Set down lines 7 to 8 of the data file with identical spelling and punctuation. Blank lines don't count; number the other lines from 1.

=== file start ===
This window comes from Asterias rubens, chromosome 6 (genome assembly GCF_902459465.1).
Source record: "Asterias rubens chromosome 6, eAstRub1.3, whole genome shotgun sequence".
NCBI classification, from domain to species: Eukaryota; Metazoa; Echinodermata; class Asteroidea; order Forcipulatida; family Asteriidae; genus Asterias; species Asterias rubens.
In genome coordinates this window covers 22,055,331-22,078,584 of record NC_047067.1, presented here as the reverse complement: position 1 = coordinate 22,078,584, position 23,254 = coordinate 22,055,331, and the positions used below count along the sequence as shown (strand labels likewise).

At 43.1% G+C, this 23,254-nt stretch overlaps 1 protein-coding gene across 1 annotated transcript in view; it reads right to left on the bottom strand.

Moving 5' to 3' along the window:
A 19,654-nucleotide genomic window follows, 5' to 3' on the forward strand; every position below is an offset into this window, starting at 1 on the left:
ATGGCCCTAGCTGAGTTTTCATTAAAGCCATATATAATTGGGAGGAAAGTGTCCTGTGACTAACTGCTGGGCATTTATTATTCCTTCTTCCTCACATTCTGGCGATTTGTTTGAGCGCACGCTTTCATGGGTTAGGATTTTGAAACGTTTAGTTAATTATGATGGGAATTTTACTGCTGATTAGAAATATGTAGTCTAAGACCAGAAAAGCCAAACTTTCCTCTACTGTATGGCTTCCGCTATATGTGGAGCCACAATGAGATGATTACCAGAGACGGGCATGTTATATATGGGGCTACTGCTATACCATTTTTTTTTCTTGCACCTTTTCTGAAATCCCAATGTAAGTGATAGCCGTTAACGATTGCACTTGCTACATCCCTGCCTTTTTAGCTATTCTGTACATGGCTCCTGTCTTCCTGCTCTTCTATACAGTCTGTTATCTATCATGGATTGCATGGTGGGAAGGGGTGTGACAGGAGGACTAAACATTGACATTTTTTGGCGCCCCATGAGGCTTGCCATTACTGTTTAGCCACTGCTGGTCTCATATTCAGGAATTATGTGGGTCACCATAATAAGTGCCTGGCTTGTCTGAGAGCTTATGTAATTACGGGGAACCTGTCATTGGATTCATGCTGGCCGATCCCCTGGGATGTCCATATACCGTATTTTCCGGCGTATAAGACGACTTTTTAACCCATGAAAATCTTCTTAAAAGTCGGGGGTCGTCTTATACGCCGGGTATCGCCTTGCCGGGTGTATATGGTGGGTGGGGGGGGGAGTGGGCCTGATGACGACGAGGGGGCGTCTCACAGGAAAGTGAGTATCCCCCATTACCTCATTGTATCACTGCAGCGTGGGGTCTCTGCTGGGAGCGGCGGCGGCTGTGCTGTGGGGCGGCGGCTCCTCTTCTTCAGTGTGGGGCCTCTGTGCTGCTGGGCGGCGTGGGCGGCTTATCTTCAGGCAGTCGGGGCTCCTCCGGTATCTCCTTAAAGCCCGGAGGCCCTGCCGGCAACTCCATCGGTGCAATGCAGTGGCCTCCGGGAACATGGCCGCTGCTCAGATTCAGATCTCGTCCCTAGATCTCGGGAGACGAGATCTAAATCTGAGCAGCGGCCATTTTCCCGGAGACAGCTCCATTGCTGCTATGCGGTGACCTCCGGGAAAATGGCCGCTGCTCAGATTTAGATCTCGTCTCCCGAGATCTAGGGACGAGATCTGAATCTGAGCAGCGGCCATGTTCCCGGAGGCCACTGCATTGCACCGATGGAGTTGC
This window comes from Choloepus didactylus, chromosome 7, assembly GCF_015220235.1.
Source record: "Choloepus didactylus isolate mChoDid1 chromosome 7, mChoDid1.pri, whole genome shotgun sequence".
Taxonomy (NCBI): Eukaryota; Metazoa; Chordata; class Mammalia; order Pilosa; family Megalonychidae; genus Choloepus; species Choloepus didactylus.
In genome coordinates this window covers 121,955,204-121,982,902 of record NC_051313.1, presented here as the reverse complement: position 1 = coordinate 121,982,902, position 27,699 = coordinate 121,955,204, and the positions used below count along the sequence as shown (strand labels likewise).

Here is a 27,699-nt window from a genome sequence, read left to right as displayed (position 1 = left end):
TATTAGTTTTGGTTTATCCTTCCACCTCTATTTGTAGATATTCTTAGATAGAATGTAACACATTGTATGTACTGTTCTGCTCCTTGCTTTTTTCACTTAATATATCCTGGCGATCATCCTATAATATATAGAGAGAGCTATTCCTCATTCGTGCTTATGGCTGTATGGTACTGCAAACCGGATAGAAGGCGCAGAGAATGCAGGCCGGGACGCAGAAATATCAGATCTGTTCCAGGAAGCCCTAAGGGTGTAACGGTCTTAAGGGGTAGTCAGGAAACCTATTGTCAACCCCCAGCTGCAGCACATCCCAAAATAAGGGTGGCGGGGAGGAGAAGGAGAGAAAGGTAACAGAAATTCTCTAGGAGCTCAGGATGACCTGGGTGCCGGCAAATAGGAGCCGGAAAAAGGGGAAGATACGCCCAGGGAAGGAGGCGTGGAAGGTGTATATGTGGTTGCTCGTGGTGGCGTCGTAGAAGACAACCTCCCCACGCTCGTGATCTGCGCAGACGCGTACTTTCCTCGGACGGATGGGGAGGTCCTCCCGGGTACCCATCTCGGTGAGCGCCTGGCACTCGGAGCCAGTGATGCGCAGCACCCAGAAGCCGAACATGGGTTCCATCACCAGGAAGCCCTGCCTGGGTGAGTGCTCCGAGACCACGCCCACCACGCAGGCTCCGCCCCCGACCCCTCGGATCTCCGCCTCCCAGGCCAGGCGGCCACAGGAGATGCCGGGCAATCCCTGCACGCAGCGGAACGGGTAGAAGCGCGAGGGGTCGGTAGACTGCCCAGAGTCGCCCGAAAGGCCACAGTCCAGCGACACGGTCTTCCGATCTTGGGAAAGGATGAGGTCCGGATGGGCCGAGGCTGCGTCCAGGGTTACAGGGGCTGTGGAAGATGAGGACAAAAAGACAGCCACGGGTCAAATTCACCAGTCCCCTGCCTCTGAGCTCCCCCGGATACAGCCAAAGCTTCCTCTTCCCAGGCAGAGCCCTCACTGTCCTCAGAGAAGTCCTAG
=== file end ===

A 19,654-nucleotide genomic window follows, 5' to 3' on the forward strand; every position below is an offset into this window, starting at 1 on the left:
ATGGCCCTAGCTGAGTTTTCATTAAAGCCATATATAATTGGGAGGAAAGTGTCCTGTGACTAACTGCTGGGCATTTATTATTCCTTCTTCCTCACATTCTGGCGATTTGTTTGAGCGCACGCTTTCATGGGTTAGGATTTTGAAACGTTTAGTTAATTATGATGGGAATTTTACTGCTGATTAGAAATATGTAGTCTAAGACCAGAAAAGCCAAACTTTCCTCTACTGTATGGCTTCCGCTATATGTGGAGCCACAATGAGATGATTACCAGAGACGGGCATGTTATATATGGGGCTACTGCTATACCATTTTTTTTTCTTGCACCTTTTCTGAAATCCCAATGTAAGTGATAGCCGTTAACGATTGCACTTGCTACATCCCTGCCTTTTTAGCTATTCTGTACATGGCTCCTGTCTTCCTGCTCTTCTATACAGTCTGTTATCTATCATGGATTGCATGGTGGGAAGGGGTGTGACAGGAGGACTAAACATTGACATTTTTTGGCGCCCCATGAGGCTTGCCATTACTGTTTAGCCACTGCTGGTCTCATATTCAGGAATTATGTGGGTCACCATAATAAGTGCCTGGCTTGTCTGAGAGCTTATGTAATTACGGGGAACCTGTCATTGGATTCATGCTGGCCGATCCCCTGGGATGTCCATATACCGTATTTTCCGGCGTATAAGACGACTTTTTAACCCATGAAAATCTTCTTAAAAGTCGGGGGTCGTCTTATACGCCGGGTATCGCCTTGCCGGGTGTATATGGTGGGTGGGGGGGGGAGTGGGCCTGATGACGACGAGGGGGCGTCTCACAGGAAAGTGAGTATCCCCCATTACCTCATTGTATCACTGCAGCGTGGGGTCTCTGCTGGGAGCGGCGGCGGCTGTGCTGTGGGGCGGCGGCTCCTCTTCTTCAGTGTGGGGCCTCTGTGCTGCTGGGCGGCGTGGGCGGCTTATCTTCAGGCAGTCGGGGCTCCTCCGGTATCTCCTTAAAGCCCGGAGGCCCTGCCGGCAACTCCATCGGTGCAATGCAGTGGCCTCCGGGAACATGGCCGCTGCTCAGATTCAGATCTCGTCCCTAGATCTCGGGAGACGAGATCTAAATCTGAGCAGCGGCCATTTTCCCGGAGACAGCTCCATTGCTGCTATGCGGTGACCTCCGGGAAAATGGCCGCTGCTCAGATTTAGATCTCGTCTCCCGAGATCTAGGGACGAGATCTGAATCTGAGCAGCGGCCATGTTCCCGGAGGCCACTGCATTGCACCGATGGAGTTGC